19. What are your plans? What do you expect/hope to be doing ten years from now?

I guess I don’t really think about that too much. I would like to be retired by then and do some fun things with my daughter and grandson.

20. What advice would you offer other TBI survivor caregivers? Do you have any other comments that you would like to add?

Don’t isolate yourself! Learn as much as you can about TBI. Reach out for help. (I didn’t do that enough.) Be patient, loving, and caring. Take it one day at a time.DIane C. daughter

 

Thank you, Diane, for taking part in this interview. I hope that your experience will offer some hope, comfort, and inspiration to my readers.

 

If you would like to be a part of this project, please go to TBI Caregiver Interview Questionnaire for a copy of the questions and the release form.

(Photo compliments of Diane.)

Disclaimer: The views or opinions in this post are solely that of the interviewee.

Caregivers SPEAK OUT! Trish Herzog

SPEAK OUT! – Trish Herzog

by

Donna O’Donnell Figurski

Herzog Trish 042314  photo

 

 

1. What is your name? (last name optional)

Trish Herzog

2. Where do you live? (city and/or state and/or country)     Email? (optional)

Platte City, Missouri, USA         herzogtrish@gmail.com

3. What caused your survivor’s TBI?

An auto-racing accident

4. On what date did you begin care for your TBI survivor? Are you the main caregiver? How old were you when you began care?

June 6, 1998     I was the main caregiver.     I was 33.

5. Were you caring for anyone else at that time? (e.g., children, parents, etc.)

No

6. Were you employed at the time of your survivor’s TBI? If so, were you able to continue working?

No. I was a housewife.

7. Did you have any help? If so, what kind and for how long?

Yes – in-home caregivers for 11 years, until my husband passed away in 2009 as a result of complications from his TBI.

8. When did your support of the survivor begin? (e.g., immediately – in hospital, when survivor returned home, etc.)

Immediately – in the hospital

9. Was your survivor in a coma? If so, what did you do at that time?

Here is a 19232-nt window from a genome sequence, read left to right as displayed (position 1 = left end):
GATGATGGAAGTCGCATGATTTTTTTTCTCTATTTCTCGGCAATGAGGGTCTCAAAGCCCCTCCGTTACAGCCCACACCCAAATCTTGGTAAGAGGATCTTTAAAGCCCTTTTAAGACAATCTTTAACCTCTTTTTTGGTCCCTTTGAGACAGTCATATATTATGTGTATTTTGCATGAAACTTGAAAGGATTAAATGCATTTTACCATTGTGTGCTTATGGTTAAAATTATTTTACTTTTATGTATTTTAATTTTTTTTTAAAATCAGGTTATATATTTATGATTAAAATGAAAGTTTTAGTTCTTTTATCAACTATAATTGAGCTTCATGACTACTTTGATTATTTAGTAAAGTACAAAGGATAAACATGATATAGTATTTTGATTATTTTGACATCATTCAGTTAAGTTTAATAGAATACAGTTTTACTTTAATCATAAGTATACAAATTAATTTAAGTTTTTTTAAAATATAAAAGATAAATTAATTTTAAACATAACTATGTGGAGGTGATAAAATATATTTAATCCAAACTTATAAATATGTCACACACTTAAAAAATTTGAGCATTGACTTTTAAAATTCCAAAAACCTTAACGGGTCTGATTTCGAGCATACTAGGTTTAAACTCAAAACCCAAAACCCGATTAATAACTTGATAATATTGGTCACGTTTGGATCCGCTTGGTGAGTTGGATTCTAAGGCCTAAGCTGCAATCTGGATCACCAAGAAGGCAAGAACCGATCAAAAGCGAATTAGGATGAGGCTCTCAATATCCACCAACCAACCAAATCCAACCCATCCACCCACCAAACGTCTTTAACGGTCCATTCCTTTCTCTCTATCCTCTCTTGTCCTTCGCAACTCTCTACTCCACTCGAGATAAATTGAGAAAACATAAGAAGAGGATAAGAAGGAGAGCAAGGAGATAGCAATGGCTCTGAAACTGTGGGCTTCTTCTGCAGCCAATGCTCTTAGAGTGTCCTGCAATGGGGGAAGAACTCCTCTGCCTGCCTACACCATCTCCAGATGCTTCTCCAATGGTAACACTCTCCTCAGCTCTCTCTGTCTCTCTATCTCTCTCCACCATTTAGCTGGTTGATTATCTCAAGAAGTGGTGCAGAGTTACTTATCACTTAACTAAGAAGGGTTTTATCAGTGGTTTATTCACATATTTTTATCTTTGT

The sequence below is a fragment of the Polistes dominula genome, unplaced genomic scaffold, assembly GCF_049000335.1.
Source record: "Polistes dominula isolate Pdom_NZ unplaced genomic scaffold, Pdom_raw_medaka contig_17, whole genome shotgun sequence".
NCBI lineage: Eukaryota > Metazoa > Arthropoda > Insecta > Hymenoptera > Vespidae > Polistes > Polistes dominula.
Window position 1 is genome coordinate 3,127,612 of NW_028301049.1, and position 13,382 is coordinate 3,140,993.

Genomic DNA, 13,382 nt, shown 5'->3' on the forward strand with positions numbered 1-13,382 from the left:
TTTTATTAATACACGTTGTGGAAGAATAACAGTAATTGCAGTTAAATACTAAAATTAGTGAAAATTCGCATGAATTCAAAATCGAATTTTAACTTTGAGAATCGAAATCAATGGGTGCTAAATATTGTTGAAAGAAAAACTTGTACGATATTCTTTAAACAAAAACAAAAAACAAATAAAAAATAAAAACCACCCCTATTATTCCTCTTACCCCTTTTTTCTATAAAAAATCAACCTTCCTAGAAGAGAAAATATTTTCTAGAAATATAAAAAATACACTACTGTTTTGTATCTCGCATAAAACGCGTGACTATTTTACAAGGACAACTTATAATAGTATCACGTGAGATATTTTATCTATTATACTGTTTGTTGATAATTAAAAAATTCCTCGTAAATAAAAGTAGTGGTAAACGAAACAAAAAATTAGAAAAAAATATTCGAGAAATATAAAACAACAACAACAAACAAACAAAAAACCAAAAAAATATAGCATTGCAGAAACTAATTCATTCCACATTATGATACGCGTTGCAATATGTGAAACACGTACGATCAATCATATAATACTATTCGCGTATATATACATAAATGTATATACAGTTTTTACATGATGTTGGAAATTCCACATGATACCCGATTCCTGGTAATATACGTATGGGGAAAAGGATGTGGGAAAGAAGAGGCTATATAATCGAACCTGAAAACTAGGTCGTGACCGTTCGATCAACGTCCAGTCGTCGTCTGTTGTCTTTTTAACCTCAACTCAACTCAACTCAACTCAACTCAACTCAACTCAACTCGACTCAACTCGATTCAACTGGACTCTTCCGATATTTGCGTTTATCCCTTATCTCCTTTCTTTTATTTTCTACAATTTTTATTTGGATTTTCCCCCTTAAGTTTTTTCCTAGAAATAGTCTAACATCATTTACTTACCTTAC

Yes – for 6 days. I cried, prayed, journaled, and read books and pamphlets about TBI to educate myself about the condition as much as possible.

10. Did your survivor have rehab? If so, what kind of rehab? (i.e., In-patient and/or Out-patient and Occupational, Physical, Speech, and/or Other) How long was the rehab

In-patient for 3 months

Out-patient for over a year and off and on, as needed in the years

Where were you when this was happening?

I was with my husband during most therapies, except for speech. They suggested against my being there, as I was too much of a distraction for him. He didn’t filter things as well after he suffered the TBI.

11. What problems or disabilities of your TBI survivor required your care, if any?

My husband was full-care. He was paralyzed from the waist down and remained in a wheelchair for the remaining 11 years of his life. He suffered memory issues and speech dysphasia issues initially. His motor skills were also affected. He had significant spasticity in his legs. He had a shunt put in due to hydrocephalus. He suffered a few strokes after his TBI over the years. We spent quite a bit of time in and out of the hospital for various infections and health issues

12. How has your life changed since you became a caregiver? Is it better? Is it worse?

My husband died in 2009. I cared for him and managed his care in our home from 1998-2009. It was exhausting at times, but I wouldn’t have had him anywhere else. After he passed, it was quite an adjustment period for me. Losing him and losing the chaos of daily life, with therapists and caregivers in your home, was quite the change

13. What do you miss the most from pre-TBI life?

I missed our intimacy. We were still able to cuddle and be affectionate, but I became the stronger role in our relationship after he was injured. I missed my protector, my confidante, etc. We still had that together, but the dynamic was somewhat changed. He was still my best friend.

14. What do you enjoy most in post-TBI life?

I can’t explain how, because my husband was my best friend and we were so close, but, in the years after he was injured, we became even closer at deeper levels. We were in this together, and we fought the battles of day-to-day TBI life together.

15. What do you like least about TBI?

It took away the husband I loved and married and left me with a different one. I loved him just as much, but in some ways very differently.

16. Has anything helped you to accept your survivor’s TBI?

We saw humor in so many things on a day-to-day basis. You have to find the humor in the basic things. Our general positive outlook on life and love for each other helped us survive and thrive in the shadow of TBI.

17. Has your survivor’s injury affected your home life and relationships and, if so, how?

It changed our dynamic completely. I took on more of a motherly role with my husband. My parents, seeing everything I was dealing with and managing, developed a greater respect and appreciation for me as an adult and not just as their little girl. I was making life-and-death decisions and handling rather scary things.

18. Has your social life been altered or changed and, if so, how?